The Singer Sewing Machine Co. began production of the Singer model 15-91 sewing machine in the 1930s. It was the first model of sewing machine produced by Singer that came in only an electric model; consumers could not order it with a treadle (the manual operating pedal on older models). It is a straight-stitch machine with backstitching capability. It was a popular model, and Singer produced it up until the mid 1950s. The Singer model 15-91 was manufactured only in the United States.
Insert the needle into the machine. Raise the needle bar and loosen the thumb screw. With the needle positioned sharp-end down, turn the needle to where the flat side is facing left and insert it into the hole in the bottom of the needle bar. Tighten the thumb screw to secure the needle.
Secure the thread spool to the machine. There is a hole on either base of the thread spool. Align the hole in the thread spool with the spool pin positioned at the top of the sewing machine. Press the thread spool onto the spool pin.
Raise the take-up lever to the highest position. The take-up lever is an arm that protrudes on the left side of the sewing machine. To elevate the take-up arm, manually turn the balance wheel (the large wheel on the top of the right side of the machine).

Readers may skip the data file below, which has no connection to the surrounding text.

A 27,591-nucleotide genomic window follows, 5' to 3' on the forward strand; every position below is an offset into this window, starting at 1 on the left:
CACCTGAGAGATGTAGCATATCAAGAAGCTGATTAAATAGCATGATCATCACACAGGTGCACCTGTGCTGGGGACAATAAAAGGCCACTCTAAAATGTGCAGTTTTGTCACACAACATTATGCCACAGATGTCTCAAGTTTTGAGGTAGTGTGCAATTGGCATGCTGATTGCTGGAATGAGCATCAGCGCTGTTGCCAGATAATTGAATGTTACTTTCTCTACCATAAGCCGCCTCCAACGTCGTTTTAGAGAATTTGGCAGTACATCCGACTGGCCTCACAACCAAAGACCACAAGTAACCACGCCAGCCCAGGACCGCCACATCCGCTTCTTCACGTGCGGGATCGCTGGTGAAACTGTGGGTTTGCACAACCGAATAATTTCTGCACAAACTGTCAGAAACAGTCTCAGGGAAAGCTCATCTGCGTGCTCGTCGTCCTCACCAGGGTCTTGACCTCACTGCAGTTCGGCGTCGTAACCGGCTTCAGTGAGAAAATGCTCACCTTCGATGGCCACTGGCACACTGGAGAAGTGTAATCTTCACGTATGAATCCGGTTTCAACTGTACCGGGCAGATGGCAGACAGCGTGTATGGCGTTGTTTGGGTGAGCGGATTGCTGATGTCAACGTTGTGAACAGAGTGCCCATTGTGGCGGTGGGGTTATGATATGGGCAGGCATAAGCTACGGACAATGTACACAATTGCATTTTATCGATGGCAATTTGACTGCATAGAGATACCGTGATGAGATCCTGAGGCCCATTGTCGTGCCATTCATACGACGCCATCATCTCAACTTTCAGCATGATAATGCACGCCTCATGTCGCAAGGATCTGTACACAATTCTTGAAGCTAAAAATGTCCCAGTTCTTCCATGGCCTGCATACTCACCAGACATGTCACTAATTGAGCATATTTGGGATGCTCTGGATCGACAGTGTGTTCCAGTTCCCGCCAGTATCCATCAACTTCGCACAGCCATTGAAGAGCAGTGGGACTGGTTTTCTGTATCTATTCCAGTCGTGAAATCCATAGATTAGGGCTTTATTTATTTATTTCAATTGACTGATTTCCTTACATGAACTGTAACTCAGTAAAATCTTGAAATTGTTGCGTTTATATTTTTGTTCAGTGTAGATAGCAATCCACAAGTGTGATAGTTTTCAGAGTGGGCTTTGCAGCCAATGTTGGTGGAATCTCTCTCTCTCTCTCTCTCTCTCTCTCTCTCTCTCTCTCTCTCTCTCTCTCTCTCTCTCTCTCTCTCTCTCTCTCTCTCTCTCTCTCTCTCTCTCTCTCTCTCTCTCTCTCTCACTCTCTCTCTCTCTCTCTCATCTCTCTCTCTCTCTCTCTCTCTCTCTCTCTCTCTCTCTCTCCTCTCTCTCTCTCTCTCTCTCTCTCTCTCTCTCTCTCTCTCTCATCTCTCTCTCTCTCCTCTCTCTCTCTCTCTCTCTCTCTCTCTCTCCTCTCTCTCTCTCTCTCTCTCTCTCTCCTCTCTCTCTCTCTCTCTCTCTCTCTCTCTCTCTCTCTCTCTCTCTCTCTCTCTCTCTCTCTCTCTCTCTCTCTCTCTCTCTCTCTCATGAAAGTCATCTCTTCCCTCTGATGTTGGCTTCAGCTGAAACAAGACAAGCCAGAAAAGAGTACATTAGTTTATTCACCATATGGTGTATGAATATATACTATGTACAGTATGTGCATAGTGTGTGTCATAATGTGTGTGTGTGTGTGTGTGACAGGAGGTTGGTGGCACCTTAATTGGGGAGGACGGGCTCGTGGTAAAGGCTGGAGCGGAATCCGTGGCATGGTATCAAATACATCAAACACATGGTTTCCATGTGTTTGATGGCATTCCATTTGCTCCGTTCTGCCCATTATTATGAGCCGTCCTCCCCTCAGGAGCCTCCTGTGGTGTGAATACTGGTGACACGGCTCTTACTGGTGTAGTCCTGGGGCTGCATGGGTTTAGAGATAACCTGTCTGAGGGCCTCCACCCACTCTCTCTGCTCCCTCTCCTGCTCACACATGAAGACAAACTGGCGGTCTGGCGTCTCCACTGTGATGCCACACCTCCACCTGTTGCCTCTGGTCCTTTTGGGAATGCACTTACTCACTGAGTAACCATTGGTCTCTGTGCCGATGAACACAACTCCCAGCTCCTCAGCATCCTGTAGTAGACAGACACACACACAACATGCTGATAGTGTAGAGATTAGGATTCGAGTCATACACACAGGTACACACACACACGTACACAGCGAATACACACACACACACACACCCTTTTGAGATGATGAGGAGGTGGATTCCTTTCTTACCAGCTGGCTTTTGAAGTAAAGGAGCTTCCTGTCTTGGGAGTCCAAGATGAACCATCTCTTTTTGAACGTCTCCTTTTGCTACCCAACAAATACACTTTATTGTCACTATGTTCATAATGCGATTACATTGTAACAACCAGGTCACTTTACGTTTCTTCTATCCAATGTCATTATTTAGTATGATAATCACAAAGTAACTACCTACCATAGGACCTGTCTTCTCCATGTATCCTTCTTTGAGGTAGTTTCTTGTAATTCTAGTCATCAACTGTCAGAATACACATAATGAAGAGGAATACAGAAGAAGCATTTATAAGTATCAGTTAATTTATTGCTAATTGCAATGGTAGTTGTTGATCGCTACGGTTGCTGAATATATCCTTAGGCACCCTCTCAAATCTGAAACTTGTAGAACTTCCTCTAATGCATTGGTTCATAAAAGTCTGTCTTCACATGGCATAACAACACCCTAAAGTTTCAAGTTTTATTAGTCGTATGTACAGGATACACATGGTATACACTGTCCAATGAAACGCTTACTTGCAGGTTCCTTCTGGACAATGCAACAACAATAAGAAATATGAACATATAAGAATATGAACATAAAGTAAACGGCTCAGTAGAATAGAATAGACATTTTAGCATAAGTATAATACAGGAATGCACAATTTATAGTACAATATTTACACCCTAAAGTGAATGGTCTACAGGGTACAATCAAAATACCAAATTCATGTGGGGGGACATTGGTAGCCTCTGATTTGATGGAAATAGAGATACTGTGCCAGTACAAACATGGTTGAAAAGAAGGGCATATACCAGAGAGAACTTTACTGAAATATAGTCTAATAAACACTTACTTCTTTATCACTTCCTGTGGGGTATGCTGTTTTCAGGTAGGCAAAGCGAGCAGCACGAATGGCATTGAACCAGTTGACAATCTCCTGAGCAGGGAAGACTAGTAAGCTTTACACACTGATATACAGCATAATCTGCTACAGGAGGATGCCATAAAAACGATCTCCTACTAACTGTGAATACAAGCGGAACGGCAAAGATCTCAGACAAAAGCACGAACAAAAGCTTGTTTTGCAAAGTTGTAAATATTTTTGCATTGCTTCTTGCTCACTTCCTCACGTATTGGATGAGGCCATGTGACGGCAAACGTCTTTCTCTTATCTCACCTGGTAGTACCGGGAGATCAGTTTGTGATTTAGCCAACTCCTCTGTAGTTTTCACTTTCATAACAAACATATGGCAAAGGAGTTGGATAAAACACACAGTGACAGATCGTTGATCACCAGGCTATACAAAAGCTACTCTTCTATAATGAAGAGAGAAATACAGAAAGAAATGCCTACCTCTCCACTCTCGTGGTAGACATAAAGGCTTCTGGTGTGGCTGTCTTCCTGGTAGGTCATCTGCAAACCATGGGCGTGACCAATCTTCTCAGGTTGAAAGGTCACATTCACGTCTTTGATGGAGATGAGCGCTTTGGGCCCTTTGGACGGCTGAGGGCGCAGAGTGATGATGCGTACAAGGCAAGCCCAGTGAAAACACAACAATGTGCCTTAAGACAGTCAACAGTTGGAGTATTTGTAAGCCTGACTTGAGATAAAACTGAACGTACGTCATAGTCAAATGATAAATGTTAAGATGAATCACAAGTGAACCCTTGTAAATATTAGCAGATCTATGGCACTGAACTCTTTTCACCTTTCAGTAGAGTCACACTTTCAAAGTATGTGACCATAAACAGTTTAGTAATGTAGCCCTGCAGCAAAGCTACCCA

Thread through the thread guide. The thread guide is a notch behind the take-up lever on the back of the left side of the machine. Pull thread from the spool through the thread guide and then down between the tension discs located on the bottom left of the machine below the thread guide.
Thread through the take-up lever. Pull the thread straight up from the tension discs and slide it through the notch on the take-up lever from the back to the front.
Thread the needle. Pull thread down through the thread guide on the front of the face plate and then the thread guide on the needle clamp. Pull the thread to give slack, and thread through the needle from front to back.
Use adequate lighting when threading the machine. Small parts are involved and threading the needle can be cumbersome in dim light.